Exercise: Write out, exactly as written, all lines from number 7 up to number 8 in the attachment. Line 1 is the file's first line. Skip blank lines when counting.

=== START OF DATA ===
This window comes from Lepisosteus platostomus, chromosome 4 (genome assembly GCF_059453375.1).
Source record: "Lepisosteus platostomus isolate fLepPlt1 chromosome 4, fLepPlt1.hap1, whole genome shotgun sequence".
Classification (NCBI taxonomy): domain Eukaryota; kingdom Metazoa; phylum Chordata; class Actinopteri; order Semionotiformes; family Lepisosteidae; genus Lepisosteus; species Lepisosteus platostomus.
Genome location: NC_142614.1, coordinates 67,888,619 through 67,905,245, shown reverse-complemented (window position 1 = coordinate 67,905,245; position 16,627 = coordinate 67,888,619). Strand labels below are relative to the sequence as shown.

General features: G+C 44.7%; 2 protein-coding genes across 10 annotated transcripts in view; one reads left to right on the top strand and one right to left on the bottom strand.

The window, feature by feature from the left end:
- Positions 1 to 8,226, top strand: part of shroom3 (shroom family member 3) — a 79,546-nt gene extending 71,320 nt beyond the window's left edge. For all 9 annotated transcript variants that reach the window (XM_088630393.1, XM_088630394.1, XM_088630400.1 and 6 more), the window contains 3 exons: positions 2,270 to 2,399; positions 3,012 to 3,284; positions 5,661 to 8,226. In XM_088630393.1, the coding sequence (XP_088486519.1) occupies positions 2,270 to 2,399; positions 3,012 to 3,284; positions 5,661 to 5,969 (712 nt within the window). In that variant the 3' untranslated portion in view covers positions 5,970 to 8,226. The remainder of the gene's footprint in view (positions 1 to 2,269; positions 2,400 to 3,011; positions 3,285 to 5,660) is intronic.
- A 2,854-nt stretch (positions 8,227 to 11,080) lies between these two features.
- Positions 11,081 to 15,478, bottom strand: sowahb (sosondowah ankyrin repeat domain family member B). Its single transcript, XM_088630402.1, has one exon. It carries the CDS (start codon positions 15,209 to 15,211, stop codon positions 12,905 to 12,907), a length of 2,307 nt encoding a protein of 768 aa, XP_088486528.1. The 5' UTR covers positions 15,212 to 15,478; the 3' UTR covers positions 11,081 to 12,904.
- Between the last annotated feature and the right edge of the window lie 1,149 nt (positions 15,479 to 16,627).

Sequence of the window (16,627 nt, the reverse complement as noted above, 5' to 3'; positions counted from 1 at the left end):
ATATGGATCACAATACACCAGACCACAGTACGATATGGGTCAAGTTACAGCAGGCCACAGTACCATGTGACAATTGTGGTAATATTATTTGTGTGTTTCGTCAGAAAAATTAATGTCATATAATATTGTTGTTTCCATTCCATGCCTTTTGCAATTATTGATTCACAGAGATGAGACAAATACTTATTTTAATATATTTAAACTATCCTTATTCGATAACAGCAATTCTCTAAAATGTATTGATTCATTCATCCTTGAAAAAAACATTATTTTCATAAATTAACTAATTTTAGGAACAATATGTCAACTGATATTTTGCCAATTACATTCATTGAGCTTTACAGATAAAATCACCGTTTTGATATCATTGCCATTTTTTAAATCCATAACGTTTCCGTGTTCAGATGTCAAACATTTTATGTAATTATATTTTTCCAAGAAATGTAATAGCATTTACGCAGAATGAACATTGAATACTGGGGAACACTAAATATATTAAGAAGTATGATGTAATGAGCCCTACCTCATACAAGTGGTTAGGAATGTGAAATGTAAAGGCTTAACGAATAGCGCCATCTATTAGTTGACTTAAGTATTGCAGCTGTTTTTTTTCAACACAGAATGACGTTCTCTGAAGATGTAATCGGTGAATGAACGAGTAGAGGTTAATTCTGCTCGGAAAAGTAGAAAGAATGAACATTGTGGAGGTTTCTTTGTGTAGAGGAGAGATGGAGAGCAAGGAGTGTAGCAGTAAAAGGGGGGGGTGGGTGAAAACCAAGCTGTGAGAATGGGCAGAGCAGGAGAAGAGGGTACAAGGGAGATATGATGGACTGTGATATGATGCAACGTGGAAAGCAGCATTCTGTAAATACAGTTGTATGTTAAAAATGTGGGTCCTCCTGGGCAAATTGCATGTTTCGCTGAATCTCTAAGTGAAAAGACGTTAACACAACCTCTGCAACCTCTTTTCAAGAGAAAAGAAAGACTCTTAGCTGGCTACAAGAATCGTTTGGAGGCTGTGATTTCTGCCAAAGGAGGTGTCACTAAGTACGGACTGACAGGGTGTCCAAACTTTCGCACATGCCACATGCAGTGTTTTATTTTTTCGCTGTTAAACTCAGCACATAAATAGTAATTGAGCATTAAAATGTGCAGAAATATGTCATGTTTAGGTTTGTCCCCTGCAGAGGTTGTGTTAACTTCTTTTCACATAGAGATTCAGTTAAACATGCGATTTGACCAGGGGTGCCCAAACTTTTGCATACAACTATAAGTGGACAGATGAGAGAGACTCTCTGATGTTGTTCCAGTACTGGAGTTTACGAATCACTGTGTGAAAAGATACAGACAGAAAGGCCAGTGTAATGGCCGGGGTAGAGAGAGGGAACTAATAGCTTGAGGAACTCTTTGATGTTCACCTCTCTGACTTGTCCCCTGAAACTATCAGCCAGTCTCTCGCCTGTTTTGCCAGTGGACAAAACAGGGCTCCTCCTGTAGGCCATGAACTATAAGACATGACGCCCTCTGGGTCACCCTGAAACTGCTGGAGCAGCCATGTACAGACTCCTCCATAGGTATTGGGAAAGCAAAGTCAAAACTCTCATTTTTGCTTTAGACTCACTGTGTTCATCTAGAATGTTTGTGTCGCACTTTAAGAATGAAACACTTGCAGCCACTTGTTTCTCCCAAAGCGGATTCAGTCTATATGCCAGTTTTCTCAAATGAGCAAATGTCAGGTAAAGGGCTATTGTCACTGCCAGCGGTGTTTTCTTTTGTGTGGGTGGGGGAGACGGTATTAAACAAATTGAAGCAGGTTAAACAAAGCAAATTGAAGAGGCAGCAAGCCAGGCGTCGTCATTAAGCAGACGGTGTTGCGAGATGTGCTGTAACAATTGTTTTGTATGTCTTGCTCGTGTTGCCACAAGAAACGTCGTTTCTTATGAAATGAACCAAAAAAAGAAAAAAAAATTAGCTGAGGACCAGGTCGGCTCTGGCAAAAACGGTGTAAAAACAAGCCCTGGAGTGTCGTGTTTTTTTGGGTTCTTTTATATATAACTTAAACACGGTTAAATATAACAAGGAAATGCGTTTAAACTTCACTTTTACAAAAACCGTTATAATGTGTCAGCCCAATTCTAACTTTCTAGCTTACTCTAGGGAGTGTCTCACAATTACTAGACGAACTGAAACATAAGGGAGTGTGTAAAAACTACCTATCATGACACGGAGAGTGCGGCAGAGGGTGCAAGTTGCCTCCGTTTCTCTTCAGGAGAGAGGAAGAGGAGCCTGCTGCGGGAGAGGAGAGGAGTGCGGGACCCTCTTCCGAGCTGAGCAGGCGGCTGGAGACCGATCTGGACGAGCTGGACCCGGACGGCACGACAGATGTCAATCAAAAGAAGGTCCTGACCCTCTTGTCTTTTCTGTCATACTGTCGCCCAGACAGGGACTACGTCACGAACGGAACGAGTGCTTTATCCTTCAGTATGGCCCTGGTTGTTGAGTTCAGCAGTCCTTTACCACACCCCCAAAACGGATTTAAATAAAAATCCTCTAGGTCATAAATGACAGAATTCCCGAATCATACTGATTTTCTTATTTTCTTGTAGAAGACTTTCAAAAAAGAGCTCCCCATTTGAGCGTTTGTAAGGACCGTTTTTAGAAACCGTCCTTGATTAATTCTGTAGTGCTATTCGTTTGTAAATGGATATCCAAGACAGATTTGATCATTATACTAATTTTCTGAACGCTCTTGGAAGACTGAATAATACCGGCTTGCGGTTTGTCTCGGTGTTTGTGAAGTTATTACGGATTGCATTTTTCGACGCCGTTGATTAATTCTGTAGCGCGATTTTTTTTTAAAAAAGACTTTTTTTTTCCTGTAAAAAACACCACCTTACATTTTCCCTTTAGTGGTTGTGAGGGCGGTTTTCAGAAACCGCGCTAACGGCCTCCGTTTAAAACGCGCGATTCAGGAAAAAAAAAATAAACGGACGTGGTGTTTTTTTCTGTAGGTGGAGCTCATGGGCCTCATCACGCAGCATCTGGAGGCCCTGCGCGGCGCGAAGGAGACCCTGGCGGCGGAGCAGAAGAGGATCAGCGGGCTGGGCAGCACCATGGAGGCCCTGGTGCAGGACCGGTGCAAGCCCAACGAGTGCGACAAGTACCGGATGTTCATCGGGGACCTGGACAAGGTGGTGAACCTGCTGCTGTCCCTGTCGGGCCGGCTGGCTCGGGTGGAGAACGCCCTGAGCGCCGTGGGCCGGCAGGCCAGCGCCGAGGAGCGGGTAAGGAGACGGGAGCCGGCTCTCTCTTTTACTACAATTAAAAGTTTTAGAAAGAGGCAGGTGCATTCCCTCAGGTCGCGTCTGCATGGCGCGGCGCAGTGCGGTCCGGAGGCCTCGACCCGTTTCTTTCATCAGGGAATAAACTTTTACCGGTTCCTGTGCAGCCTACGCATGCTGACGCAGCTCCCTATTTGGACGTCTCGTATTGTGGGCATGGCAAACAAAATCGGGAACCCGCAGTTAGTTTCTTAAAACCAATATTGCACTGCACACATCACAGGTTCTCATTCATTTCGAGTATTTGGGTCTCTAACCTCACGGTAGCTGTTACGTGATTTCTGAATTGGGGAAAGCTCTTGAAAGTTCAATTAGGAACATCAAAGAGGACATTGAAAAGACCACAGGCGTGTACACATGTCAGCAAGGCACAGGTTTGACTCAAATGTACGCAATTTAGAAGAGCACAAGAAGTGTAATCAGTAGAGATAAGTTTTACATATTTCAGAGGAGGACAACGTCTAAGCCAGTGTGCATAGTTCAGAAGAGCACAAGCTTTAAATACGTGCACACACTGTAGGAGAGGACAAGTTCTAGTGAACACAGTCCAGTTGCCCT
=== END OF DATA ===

- Positions 1 to 8,226, top strand: part of shroom3 (shroom family member 3) — a 79,546-nt gene extending 71,320 nt beyond the window's left edge. For all 9 annotated transcript variants that reach the window (XM_088630393.1, XM_088630394.1, XM_088630400.1 and 6 more), the window contains 3 exons: positions 2,270 to 2,399; positions 3,012 to 3,284; positions 5,661 to 8,226. In XM_088630393.1, the coding sequence (XP_088486519.1) occupies positions 2,270 to 2,399; positions 3,012 to 3,284; positions 5,661 to 5,969 (712 nt within the window). In that variant the 3' untranslated portion in view covers positions 5,970 to 8,226. The remainder of the gene's footprint in view (positions 1 to 2,269; positions 2,400 to 3,011; positions 3,285 to 5,660) is intronic.
- A 2,854-nt stretch (positions 8,227 to 11,080) lies between these two features.